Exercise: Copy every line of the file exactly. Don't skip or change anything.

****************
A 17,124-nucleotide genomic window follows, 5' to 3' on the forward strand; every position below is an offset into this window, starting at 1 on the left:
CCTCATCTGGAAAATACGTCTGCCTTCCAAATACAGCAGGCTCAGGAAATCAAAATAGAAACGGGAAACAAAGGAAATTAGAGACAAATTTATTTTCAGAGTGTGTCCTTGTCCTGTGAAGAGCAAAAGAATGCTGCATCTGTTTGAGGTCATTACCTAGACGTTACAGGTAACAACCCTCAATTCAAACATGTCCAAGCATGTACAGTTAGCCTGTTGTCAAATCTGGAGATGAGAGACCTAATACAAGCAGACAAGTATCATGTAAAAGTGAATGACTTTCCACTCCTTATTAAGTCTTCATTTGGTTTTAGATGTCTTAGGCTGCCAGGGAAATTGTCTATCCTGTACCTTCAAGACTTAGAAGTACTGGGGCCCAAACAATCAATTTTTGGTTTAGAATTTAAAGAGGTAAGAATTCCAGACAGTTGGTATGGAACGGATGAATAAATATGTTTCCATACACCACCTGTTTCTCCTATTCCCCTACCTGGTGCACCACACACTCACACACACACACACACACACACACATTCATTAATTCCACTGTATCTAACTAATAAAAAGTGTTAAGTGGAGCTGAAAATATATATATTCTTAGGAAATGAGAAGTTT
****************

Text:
A 17,124-nucleotide genomic window follows, 5' to 3' on the forward strand; every position below is an offset into this window, starting at 1 on the left:
CCTCATCTGGAAAATACGTCTGCCTTCCAAATACAGCAGGCTCAGGAAATCAAAATAGAAACGGGAAACAAAGGAAATTAGAGACAAATTTATTTTCAGAGTGTGTCCTTGTCCTGTGAAGAGCAAAAGAATGCTGCATCTGTTTGAGGTCATTACCTAGACGTTACAGGTAACAACCCTCAATTCAAACATGTCCAAGCATGTACAGTTAGCCTGTTGTCAAATCTGGAGATGAGAGACCTAATACAAGCAGACAAGTATCATGTAAAAGTGAATGACTTTCCACTCCTTATTAAGTCTTCATTTGGTTTTAGATGTCTTAGGCTGCCAGGGAAATTGTCTATCCTGTACCTTCAAGACTTAGAAGTACTGGGGCCCAAACAATCAATTTTTGGTTTAGAATTTAAAGAGGTAAGAATTCCAGACAGTTGGTATGGAACGGATGAATAAATATGTTTCCATACACCACCTGTTTCTCCTATTCCCCTACCTGGTGCACCACACACTCACACACACACACACACACACACACATTCATTAATTCCACTGTATCTAACTAATAAAAAGTGTTAAGTGGAGCTGAAAATATATATATTCTTAGGAAATGAGAAGTTT